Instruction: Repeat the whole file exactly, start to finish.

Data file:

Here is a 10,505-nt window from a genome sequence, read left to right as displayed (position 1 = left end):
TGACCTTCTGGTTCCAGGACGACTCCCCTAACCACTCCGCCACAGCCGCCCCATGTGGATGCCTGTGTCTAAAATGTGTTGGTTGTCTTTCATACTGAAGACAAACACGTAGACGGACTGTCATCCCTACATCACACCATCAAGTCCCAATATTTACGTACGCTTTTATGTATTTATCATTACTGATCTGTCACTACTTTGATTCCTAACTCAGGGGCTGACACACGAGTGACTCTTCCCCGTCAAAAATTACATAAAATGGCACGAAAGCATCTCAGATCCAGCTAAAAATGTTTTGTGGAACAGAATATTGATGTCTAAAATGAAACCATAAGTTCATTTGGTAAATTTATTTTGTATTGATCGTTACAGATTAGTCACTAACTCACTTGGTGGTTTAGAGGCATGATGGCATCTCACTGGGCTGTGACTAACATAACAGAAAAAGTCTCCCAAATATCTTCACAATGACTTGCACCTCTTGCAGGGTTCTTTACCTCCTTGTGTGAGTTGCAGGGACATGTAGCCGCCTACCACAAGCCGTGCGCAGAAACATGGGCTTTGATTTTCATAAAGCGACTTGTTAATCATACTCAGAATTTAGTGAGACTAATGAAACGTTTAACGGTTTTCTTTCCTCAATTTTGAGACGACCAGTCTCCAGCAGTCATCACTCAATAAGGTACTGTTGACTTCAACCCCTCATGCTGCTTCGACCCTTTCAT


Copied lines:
Here is a 10,505-nt window from a genome sequence, read left to right as displayed (position 1 = left end):
TGACCTTCTGGTTCCAGGACGACTCCCCTAACCACTCCGCCACAGCCGCCCCATGTGGATGCCTGTGTCTAAAATGTGTTGGTTGTCTTTCATACTGAAGACAAACACGTAGACGGACTGTCATCCCTACATCACACCATCAAGTCCCAATATTTACGTACGCTTTTATGTATTTATCATTACTGATCTGTCACTACTTTGATTCCTAACTCAGGGGCTGACACACGAGTGACTCTTCCCCGTCAAAAATTACATAAAATGGCACGAAAGCATCTCAGATCCAGCTAAAAATGTTTTGTGGAACAGAATATTGATGTCTAAAATGAAACCATAAGTTCATTTGGTAAATTTATTTTGTATTGATCGTTACAGATTAGTCACTAACTCACTTGGTGGTTTAGAGGCATGATGGCATCTCACTGGGCTGTGACTAACATAACAGAAAAAGTCTCCCAAATATCTTCACAATGACTTGCACCTCTTGCAGGGTTCTTTACCTCCTTGTGTGAGTTGCAGGGACATGTAGCCGCCTACCACAAGCCGTGCGCAGAAACATGGGCTTTGATTTTCATAAAGCGACTTGTTAATCATACTCAGAATTTAGTGAGACTAATGAAACGTTTAACGGTTTTCTTTCCTCAATTTTGAGACGACCAGTCTCCAGCAGTCATCACTCAATAAGGTACTGTTGACTTCAACCCCTCATGCTGCTTCGACCCTTTCAT